b2/cafelog, more commonly known as simply b2 or cafelog, was the precursor to WordPress. b2/cafelog was estimated to have been employed on approximately 2,000 blogs as of May 2003. It was written in PHP for use with MySQL by Michel Valdrighi, who is now a contributing developer to WordPress. Although WordPress is the official successor, another project, b2evolution, is also in active development.
In 2004 the licensing terms for the competing Movable Type package were changed by Six Apart and many of its most influential users migrated to WordPress.By October 2009 the 2009 Open Source content management system Market Share Report reached the conclusion that WordPress enjoyed the greatest brand strength of any open-source content-management systems.
In 2007 WordPress won a Packt Open Source CMS Award.
In 2009 WordPress won the Packt best Open Source CMS Awards.
In 2010 WordPress won the Hall of Fame CMS category in the 2010 Open Source Awards.
In 2011 WordPress won the Open Source Web App of the Year Award at The Critters.
Removal of sponsored themes
On July 10, 2007, following a discussion on the WordPress ideas forum and a post by Mark Ghosh in his blog Weblog Tools Collection, Matt Mullenweg announced that the official WordPress theme directory at https://themes.wordpress.net would no longer host themes containing sponsored links. Although this move was criticized by designers and users of sponsored themes, it was applauded by WordPress users who consider such themes to be spam. The official WordPress theme directory ceased to accept any new themes, including those without sponsored links, shortly after the announcement was made. Sponsored themes are still available elsewhere, as well as free themes with additional sponsored links added by third parties.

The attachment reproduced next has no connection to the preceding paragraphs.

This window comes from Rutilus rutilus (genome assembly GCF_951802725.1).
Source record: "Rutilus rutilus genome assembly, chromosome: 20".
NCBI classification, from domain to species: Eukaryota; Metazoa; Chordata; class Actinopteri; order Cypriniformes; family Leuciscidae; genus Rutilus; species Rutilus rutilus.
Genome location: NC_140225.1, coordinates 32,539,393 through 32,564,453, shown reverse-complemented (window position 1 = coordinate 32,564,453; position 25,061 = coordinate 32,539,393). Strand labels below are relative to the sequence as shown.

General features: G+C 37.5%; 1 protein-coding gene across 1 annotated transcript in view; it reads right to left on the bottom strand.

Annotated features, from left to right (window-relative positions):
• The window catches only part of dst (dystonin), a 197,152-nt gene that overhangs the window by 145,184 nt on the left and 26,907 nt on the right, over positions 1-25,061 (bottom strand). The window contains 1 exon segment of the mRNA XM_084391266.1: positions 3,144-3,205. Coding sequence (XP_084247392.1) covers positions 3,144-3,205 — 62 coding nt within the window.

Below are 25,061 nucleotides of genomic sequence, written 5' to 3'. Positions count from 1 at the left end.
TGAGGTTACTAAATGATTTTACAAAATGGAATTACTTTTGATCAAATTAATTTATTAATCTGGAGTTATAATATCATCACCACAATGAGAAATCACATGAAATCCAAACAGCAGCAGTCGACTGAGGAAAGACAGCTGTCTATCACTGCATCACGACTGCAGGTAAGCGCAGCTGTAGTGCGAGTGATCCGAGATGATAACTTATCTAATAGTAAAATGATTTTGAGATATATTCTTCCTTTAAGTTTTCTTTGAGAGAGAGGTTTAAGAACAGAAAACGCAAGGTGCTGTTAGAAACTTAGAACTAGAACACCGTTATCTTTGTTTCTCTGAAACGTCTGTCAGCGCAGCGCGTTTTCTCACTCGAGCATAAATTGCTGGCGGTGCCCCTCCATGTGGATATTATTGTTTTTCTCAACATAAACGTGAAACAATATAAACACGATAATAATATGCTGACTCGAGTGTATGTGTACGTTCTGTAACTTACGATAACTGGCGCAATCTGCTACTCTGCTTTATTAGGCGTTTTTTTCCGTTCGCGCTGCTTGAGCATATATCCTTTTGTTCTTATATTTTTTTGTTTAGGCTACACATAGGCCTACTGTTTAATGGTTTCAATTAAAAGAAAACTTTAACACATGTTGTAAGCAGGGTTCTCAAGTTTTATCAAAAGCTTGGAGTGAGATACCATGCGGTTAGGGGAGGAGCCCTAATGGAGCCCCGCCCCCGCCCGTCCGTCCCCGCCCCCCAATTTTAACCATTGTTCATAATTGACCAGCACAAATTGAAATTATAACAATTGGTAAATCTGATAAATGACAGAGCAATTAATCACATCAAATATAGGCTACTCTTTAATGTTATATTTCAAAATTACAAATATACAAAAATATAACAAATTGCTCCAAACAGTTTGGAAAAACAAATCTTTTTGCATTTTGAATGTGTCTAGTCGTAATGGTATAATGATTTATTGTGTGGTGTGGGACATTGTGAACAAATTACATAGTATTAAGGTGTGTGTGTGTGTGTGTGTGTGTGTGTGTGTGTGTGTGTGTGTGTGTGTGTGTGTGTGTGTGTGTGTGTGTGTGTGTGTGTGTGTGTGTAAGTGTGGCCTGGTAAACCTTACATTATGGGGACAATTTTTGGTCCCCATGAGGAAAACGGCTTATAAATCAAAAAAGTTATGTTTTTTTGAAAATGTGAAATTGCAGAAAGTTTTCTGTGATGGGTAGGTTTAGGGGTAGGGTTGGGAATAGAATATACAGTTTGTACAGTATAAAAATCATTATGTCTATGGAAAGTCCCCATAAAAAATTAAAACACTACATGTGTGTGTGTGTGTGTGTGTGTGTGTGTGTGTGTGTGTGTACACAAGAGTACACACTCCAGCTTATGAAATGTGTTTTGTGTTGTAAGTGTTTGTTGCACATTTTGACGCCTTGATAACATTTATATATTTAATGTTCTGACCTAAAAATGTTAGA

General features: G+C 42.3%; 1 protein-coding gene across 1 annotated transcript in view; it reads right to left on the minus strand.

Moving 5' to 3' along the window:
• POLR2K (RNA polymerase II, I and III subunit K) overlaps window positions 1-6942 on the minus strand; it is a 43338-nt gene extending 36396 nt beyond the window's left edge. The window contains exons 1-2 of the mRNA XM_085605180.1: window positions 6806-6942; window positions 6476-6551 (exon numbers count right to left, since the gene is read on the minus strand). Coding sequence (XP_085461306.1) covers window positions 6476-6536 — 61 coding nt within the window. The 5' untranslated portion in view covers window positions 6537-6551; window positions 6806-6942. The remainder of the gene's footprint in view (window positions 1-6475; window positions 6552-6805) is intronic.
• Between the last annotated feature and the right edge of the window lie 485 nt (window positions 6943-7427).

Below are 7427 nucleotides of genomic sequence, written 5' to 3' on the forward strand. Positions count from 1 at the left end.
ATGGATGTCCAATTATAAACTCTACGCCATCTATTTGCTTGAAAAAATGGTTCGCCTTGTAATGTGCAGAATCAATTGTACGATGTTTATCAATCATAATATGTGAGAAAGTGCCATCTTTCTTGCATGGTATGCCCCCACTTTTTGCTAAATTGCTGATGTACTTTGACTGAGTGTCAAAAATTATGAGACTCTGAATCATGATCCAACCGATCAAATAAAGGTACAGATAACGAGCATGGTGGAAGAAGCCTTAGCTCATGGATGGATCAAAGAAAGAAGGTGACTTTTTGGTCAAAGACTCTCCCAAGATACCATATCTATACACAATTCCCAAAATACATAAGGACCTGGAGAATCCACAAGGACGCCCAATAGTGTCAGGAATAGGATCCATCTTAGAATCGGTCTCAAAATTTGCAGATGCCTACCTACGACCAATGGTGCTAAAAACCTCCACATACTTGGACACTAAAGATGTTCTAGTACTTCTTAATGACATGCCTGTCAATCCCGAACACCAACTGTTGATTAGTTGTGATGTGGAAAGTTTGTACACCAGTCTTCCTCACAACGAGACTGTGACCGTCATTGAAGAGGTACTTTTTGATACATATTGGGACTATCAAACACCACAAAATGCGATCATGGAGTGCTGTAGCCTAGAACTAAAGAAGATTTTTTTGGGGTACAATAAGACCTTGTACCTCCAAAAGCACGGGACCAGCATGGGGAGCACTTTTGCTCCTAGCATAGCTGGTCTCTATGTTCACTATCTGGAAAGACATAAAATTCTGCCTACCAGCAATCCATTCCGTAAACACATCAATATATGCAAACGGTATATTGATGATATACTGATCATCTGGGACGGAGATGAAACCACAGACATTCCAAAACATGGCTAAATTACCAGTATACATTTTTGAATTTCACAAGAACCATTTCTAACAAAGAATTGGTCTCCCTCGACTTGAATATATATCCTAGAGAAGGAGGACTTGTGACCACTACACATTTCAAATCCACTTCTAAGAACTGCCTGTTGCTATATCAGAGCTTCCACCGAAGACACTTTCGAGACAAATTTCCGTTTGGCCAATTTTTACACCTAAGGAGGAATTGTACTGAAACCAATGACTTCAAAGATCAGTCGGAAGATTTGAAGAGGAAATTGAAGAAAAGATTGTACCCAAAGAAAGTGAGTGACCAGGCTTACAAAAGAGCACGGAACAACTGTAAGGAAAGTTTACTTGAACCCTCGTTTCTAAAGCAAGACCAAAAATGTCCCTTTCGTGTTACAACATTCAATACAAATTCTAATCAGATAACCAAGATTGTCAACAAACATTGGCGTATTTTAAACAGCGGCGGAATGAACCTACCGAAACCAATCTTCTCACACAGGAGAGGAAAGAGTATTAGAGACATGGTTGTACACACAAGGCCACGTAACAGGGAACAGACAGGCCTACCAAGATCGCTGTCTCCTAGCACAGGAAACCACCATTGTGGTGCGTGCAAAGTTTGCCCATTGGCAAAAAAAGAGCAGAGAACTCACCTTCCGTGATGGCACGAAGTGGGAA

On July 18, 2008, a new theme directory opened on WordPress.org, styled along the same lines as the plug-ins directory. Any theme that is uploaded to it will be vetted, first by an automated program and then by a human.
On December 12, 2008, over 200 themes were removed from the WordPress theme directory as they did not comply with GPL License requirements. Today, author mentions are permitted in each theme but the official policy does not allow for sponsorships or links to sites distributing non-GPL compatible themes. Non-GPL compliant themes are now hosted on other theme directories.
WordPress releases are codenamed after well-known jazz musicians, starting after version 1.0.
|Legend:||Old version||Current version||Future release|
|Version||Code name||Release date||Notes|
|0.7||none||27 May 2003||Used the same file structure as its predecessor, b2/cafelog, and continued the numbering from its last release, 0.6. Only 0.71-gold is available for download in the official WordPress Release Archive page.|
|1.2||Mingus||22 May 2004||Added support of plugins; which same identification headers are used unchanged in WordPress releases as of 2011.|
|1.5||Strayhorn||17 February 2005||Added a range of vital features, such as ability to manage static pages and a template/theme system. It was also equipped with a new default template (code named Kubrick) designed by Michael Heilemann.|